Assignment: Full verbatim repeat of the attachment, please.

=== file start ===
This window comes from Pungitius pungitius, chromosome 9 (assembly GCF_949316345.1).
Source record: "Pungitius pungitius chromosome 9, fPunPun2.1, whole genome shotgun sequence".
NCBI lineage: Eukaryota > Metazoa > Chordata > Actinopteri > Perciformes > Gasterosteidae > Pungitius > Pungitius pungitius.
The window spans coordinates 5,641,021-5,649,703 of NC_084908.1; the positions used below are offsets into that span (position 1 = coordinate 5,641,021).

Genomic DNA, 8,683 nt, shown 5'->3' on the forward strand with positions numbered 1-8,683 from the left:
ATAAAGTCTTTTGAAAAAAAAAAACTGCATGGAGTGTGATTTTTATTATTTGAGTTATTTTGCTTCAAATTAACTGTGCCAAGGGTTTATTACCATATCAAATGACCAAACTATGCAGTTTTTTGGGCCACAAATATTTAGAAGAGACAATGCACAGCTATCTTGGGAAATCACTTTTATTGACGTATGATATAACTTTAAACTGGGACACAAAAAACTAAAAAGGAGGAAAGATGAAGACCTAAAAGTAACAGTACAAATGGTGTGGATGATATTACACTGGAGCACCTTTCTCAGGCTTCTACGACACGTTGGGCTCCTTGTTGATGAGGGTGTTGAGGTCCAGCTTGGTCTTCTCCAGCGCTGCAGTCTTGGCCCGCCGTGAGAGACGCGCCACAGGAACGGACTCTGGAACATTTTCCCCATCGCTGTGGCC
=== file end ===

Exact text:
This window comes from Pungitius pungitius, chromosome 9 (assembly GCF_949316345.1).
Source record: "Pungitius pungitius chromosome 9, fPunPun2.1, whole genome shotgun sequence".
NCBI lineage: Eukaryota > Metazoa > Chordata > Actinopteri > Perciformes > Gasterosteidae > Pungitius > Pungitius pungitius.
The window spans coordinates 5,641,021-5,649,703 of NC_084908.1; the positions used below are offsets into that span (position 1 = coordinate 5,641,021).

Genomic DNA, 8,683 nt, shown 5'->3' on the forward strand with positions numbered 1-8,683 from the left:
ATAAAGTCTTTTGAAAAAAAAAAACTGCATGGAGTGTGATTTTTATTATTTGAGTTATTTTGCTTCAAATTAACTGTGCCAAGGGTTTATTACCATATCAAATGACCAAACTATGCAGTTTTTTGGGCCACAAATATTTAGAAGAGACAATGCACAGCTATCTTGGGAAATCACTTTTATTGACGTATGATATAACTTTAAACTGGGACACAAAAAACTAAAAAGGAGGAAAGATGAAGACCTAAAAGTAACAGTACAAATGGTGTGGATGATATTACACTGGAGCACCTTTCTCAGGCTTCTACGACACGTTGGGCTCCTTGTTGATGAGGGTGTTGAGGTCCAGCTTGGTCTTCTCCAGCGCTGCAGTCTTGGCCCGCCGTGAGAGACGCGCCACAGGAACGGACTCTGGAACATTTTCCCCATCGCTGTGGCC